Walking home after gym in the dark - how relieved I was to have finally gotten there, I still cannot believe how I'd put off going - I stared into the heart and labyrinths of homes along the route; well, into those that I could see into at least, those with hearts of light.
It was a clear night, and because the moon is waxing, the mountain - Devil's Peak - was lighted up and ghostily clear against a navy-charcoal sky. Solid, reassuring, silent but seeing; I felt connected, rooted and safe.
It's the folk living down below, in the well heeled suburbs that I was silently and unseen making my way through, who aren't feeling safe.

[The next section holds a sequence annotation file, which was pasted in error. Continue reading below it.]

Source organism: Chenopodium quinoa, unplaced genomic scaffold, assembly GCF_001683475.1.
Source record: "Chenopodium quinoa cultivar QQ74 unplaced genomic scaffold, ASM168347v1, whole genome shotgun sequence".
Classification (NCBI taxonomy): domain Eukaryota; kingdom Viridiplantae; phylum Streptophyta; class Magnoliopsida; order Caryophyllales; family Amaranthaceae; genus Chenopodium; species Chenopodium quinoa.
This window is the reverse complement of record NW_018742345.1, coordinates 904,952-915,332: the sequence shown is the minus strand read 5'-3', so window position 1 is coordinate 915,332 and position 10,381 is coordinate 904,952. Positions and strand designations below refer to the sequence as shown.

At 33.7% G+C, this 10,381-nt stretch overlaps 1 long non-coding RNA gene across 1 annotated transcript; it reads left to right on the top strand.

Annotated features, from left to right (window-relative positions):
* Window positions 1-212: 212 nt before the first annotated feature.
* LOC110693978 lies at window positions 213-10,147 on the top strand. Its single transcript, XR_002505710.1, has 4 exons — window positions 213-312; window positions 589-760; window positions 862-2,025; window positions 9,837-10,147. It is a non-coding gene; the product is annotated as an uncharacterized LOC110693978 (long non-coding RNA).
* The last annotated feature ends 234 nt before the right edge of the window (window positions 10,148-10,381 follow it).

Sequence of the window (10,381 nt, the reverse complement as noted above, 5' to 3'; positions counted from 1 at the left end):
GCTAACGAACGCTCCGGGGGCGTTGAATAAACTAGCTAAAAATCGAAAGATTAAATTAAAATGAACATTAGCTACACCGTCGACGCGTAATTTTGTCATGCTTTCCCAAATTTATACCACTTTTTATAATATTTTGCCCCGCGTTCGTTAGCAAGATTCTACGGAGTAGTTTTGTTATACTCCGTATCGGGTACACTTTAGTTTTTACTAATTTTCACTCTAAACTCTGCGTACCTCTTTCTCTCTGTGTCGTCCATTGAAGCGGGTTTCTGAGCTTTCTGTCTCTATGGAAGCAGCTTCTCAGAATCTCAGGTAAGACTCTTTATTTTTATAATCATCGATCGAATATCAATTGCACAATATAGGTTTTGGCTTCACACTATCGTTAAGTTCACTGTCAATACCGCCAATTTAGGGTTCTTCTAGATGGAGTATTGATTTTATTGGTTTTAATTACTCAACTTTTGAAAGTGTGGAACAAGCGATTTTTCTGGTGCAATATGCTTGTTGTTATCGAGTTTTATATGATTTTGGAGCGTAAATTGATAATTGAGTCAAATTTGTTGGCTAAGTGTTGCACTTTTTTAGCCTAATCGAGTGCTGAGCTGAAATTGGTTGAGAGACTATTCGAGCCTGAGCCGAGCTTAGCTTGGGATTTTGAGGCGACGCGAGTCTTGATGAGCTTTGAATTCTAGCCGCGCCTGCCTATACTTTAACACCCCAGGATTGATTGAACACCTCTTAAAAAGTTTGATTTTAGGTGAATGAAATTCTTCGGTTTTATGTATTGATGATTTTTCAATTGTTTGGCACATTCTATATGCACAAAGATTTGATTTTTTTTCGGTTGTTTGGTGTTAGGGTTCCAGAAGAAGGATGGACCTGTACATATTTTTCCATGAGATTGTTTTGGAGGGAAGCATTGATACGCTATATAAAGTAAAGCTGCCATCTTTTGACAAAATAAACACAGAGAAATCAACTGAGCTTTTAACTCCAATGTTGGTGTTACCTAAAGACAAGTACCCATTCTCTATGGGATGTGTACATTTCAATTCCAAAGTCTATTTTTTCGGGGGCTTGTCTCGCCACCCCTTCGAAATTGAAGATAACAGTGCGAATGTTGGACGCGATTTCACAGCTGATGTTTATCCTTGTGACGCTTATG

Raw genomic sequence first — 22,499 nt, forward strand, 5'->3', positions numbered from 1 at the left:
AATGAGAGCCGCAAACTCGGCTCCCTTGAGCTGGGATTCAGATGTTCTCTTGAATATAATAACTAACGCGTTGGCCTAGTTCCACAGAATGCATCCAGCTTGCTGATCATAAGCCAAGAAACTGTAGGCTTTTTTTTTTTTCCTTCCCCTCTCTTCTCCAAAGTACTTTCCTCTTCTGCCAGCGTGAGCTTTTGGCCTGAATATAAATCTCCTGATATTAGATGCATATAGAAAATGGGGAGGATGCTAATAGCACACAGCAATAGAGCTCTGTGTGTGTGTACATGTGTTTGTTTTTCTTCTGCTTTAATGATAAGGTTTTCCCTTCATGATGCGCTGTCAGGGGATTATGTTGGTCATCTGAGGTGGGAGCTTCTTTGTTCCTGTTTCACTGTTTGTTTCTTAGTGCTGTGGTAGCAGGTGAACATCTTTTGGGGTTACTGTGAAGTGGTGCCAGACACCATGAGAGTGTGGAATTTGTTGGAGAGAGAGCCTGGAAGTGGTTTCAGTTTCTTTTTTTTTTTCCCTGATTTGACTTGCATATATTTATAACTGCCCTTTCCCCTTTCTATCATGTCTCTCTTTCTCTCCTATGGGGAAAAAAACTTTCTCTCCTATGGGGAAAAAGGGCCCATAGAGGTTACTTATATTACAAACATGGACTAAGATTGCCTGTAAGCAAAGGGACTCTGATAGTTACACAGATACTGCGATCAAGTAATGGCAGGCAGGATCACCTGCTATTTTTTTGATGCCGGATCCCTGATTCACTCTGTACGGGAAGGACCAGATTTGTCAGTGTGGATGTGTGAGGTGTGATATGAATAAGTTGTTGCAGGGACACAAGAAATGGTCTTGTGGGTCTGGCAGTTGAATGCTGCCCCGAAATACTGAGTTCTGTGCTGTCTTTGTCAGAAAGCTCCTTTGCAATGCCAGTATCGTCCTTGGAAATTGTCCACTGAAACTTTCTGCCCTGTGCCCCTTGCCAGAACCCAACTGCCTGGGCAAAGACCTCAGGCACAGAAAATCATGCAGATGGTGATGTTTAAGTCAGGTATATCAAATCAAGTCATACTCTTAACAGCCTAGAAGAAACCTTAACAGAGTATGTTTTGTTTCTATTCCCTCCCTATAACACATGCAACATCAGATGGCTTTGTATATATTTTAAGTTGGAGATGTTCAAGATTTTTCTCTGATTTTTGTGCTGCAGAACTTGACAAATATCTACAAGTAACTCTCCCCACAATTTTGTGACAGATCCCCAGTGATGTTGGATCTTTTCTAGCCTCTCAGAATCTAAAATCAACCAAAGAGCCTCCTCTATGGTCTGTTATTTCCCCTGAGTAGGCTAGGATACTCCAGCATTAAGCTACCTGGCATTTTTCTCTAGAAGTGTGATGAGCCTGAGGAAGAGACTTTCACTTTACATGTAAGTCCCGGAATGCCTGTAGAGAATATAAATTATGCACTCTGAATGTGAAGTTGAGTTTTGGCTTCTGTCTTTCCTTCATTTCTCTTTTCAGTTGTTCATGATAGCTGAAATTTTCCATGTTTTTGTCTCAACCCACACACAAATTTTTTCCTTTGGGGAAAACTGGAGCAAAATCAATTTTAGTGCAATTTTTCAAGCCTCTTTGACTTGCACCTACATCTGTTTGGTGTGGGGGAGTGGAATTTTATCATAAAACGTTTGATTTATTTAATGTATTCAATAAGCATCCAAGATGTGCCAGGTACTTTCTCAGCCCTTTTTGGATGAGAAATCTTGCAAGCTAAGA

They have barricaded themselves into their homes, behind high walls, insurmountably dangerous fences, wall spikes, endless reels of barbed wire and electric fencing, motion sensors and beams, with armed response on mountain bikes or in motor vehicles for extra protection.
On this southern tip of Africa there's a sense that the weight of an entire continent is crushing down on to to this rocky, sometimes windswept peninsular, that people are between a rock and a hard place. Precariously perched, under attack, unable to leave their lagers.
I wondered if it was worth it, living like this.
I'm negotiating my way through my new life in this city. Postcard pretty, superficially perfect, hardly a crack to be seen, at first. Into my fourth month here I find myself seeking a survival formula with which to justify my existence here. I also need to appease my conscious.